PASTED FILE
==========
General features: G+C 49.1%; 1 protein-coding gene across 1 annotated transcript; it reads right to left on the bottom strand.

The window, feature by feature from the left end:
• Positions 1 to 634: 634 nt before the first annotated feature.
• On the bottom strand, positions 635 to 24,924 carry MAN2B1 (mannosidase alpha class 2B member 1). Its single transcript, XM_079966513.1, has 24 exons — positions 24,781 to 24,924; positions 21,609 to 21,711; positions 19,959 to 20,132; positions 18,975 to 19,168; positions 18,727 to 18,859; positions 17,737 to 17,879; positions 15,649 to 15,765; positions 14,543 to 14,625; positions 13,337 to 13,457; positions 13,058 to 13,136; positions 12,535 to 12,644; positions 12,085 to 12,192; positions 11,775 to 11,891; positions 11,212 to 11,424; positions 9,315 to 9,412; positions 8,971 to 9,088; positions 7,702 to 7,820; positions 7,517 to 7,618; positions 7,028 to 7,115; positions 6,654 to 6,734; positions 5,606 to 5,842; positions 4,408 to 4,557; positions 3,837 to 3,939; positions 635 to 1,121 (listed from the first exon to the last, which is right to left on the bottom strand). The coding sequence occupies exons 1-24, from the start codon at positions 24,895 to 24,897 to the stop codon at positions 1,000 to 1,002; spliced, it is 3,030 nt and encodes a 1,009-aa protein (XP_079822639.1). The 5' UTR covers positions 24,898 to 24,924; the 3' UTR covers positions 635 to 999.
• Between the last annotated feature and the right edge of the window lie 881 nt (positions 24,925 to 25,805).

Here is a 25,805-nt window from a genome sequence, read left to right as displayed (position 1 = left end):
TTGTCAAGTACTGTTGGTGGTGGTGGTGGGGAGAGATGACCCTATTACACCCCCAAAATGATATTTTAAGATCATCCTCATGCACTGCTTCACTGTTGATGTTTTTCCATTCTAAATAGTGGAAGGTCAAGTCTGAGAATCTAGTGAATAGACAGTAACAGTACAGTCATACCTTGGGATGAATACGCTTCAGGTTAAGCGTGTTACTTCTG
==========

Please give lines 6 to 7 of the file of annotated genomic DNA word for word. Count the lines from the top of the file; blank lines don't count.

Here is a 25,805-nt window from a genome sequence, read left to right as displayed (position 1 = left end):
TTGTCAAGTACTGTTGGTGGTGGTGGTGGGGAGAGATGACCCTATTACACCCCCAAAATGATATTTTAAGATCATCCTCATGCACTGCTTCACTGTTGATGTTTTTCCATTCTAAATAGTGGAAGGTCAAGTCTGAGAATCTAGTGAATAGACAGTAACAGTACAGTCATACCTTGGGATGAATACGCTTCAGGTTAAGCGTGTTACTTCTG